children in a fort

7 free rainy-day activities for the whole family

author: Adele Kitchen

By Adele Kitchen

During the summer it’s easy to think of free activities to do, including spending time outdoors and going for a walk in a local park.

As soon as autumn hits though, it can start to feel like your options become more limited and more expensive. But you really don’t need to spend lots of money to have a good time. Whether you’re looking for a cosy rainy-day activity or for some inspiration to get the whole family outdoors, we’re here to help.

Where to go on a rainy day 

1.      Discover a free museum

Museums are a great place to spend a rainy afternoon as there’s usually plenty to see and do. Plus, many curate exhibits specifically aimed at children, and organize kids’ activities too.

Here are some top museums from around the country that you can visit for free (just to name a few):

  • Horniman Museum and Gardens (London) – celebrates different cultures as well as the natural world. There’s an aquarium, butterfly house and an animal walk.
  • National Railway Museum (York) – go back in time and see real-life steam engines - and climb aboard a Japanese bullet train.
  • People’s History Museum (Manchester) – explores ideas of democracy in a family-friendly way, with hands-on activities.
  • Tullie House Museum and Art Gallery (Carlisle) – provides lots of interactive activities for kids to get stuck into, including climbing up a replica section of Hadrian’s Wall.
  • Great North Museum: Hanock (Newcastle upon Tyne) – was awarded the Best Medium Museum of 2019 award by Kids in Museums, and houses collections of Ancient Greek and Egyptian artifacts, a full T-rex skeleton, and more.

2.      Explore your local nature reserve 

There’s no such thing as bad weather, only bad clothing. So, throw your wellies on and head out to experience the wonders of nature. Take hot flasks of coffee or hot chocolate, feed the ducks, and enjoy getting wet and muddy before going home to a nice cosy house.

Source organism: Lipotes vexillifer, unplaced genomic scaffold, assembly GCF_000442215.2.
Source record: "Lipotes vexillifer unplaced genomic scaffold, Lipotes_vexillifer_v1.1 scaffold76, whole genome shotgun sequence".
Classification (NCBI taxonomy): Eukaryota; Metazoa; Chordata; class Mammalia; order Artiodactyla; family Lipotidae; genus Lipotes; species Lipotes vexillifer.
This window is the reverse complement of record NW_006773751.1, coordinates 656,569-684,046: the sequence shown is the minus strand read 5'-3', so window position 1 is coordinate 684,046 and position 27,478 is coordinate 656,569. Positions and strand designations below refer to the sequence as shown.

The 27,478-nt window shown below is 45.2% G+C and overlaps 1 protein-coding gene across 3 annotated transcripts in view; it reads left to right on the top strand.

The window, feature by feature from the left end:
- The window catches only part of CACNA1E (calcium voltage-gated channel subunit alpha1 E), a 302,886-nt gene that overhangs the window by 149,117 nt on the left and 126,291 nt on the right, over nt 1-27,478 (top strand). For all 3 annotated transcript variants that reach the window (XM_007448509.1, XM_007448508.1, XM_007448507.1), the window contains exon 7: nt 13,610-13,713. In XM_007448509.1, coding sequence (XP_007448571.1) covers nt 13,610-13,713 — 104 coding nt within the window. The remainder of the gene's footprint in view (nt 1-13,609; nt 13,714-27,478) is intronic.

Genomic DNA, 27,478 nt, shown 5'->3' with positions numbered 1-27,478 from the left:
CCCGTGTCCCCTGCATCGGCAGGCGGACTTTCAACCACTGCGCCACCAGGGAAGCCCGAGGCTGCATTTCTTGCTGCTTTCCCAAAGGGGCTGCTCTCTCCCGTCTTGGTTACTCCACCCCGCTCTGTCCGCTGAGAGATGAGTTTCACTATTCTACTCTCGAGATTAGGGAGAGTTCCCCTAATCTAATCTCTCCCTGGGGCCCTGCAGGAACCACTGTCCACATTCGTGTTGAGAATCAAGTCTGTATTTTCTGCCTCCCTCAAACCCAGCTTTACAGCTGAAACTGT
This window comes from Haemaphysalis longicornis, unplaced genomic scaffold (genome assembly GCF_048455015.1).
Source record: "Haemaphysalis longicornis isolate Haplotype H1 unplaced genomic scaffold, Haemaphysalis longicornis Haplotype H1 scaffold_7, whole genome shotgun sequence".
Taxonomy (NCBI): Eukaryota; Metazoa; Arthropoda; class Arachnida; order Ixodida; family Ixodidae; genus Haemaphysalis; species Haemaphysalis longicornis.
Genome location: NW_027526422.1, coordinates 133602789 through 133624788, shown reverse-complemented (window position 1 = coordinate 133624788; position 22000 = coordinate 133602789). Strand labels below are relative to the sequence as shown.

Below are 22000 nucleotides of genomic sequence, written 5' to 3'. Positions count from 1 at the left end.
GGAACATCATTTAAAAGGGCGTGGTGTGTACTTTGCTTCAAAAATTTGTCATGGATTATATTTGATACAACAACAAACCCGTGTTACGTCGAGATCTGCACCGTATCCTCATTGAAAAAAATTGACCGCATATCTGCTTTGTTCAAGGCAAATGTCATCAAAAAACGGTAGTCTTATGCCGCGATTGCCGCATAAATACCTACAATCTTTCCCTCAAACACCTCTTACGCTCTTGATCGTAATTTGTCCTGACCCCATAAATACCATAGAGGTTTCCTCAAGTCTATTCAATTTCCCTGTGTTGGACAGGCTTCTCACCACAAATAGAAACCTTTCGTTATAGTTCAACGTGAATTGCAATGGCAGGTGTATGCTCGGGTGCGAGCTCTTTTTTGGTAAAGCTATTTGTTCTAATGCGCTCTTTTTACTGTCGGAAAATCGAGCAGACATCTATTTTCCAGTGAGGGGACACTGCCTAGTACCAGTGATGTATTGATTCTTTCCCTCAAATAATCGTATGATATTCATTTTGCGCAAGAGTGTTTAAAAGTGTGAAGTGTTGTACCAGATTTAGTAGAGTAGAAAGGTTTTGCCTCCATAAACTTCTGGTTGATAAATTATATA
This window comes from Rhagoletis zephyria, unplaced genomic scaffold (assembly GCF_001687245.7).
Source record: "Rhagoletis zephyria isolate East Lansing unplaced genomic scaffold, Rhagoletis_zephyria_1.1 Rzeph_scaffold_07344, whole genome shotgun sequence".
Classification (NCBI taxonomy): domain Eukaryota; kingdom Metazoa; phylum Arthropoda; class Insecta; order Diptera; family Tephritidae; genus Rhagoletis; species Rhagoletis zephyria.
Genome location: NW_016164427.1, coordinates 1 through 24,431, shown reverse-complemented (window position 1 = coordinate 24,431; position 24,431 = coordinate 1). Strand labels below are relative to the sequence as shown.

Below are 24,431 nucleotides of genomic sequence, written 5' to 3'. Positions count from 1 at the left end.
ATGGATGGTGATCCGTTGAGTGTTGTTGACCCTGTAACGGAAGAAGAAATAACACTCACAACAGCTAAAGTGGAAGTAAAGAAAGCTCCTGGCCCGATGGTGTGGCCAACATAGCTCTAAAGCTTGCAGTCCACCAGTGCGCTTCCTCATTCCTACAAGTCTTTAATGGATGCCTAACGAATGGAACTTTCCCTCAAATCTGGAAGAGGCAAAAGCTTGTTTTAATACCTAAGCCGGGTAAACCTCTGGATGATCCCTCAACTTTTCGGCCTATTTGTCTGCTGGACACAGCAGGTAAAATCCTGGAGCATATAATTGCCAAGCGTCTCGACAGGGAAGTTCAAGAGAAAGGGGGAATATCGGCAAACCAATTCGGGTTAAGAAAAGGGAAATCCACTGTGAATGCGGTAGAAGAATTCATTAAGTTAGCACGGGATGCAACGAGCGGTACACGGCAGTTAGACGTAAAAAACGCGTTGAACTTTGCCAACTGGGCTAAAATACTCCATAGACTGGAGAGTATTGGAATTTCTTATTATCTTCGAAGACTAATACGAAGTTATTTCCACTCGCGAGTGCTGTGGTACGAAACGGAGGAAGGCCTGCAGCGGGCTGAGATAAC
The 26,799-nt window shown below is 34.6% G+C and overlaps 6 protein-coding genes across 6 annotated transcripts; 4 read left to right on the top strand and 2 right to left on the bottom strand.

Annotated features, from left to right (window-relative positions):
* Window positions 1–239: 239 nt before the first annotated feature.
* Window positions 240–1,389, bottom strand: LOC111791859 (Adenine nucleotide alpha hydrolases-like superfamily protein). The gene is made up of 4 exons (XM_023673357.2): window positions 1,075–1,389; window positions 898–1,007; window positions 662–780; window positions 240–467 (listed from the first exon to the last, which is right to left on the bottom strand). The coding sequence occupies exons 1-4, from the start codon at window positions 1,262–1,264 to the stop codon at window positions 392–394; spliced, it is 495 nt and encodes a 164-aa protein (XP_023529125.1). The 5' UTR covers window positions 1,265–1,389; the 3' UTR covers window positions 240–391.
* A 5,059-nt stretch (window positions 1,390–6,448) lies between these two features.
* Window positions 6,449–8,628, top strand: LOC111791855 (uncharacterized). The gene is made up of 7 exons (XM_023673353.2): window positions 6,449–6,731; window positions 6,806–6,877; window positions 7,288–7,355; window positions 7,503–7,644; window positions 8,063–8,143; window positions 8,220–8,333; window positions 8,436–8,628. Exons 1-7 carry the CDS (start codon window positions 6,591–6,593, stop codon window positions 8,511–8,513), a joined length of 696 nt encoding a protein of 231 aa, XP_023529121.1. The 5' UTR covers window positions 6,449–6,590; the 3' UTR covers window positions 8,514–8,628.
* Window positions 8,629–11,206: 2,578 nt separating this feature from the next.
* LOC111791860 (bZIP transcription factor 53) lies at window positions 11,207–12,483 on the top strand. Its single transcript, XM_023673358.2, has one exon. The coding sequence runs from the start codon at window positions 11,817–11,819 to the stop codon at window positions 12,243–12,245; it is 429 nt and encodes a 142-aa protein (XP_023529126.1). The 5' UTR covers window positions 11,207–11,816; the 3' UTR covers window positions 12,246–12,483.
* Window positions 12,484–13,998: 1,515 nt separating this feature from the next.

There are 225 National Nature Reserves in England. Simply visit the government’s website to find one near you.

3.      Make a trip to your local library

It’s completely free to borrow books, DVDs and CDs from your public library. There’s always a kids’ section with toys and books to keep the little ones occupied. You can sit and read for as long as you like during opening hours, so it’s a good way to get out of the house and keep the kids occupied, without having to spend a penny.

You can find out where your nearest library is by entering your postcode on the government’s website.  

What to do on a rainy day at home 

4.      Get baking

Baking is a fun activity for everyone. You could bake a batch of cakes and decorate them together as a family. Or make your own pizzas and let everyone design their own tasty toppings. You could even hold a mini ‘Bake Off’ competition between yourselves as a bit of fun.

Head over to the BBC’s good food page for some cheap baking recipes, including a recipe for these iced fairy cakes (suitable for 8-14-year-olds to make), and these 3-ingredient peanut butter cookies.

5.      Have a movie marathon

Movie marathons are great because you get to spend the day snuggled under a blanket on the sofa, eating snacks, whilst being thoroughly entertained. Plus, each family member can take it in turns to watch their favourite film.

You could even turn it into an event with homemade cinema tickets, movie posters, and snacks. For example, Pinterest has a host of printable DIY tickets available.

6.      Make a fort

Picnics in the park are fun. But do you know what is equally fun? Picnics in a homemade fort.

Drag out all your blankets and duvets, grab all your cushions and pillows, push the tables and chairs together and build a giant fort for the day. Then put a blanket down in the middle of the fort and set out your favourite picnic food. Take some pens and paper inside and get a bit arty or take it in turns to tell each other stories. 

Check out YouTube to find out how to make ‘the cosiest fort ever’.

7.      Set up a treasure hunt

Gather some ‘treasure’ (such as sweets or chocolate) and hide it around the house. For each piece of treasure, there should be an accompanying clue to help find the next piece.

This game can be as long or as short as you like. It can even end with a ‘giant treasure’ that leads on to a brand-new activity, such as your kids' favourite movie to watch or board game to play. 

Visit twinkl for free resources to get you started.

Want to know how to teach your kids about money? Read on for some helpful tips.

Disclaimer: All information and links are correct at the time of publishing.

author: Adele Kitchen

By Adele Kitchen

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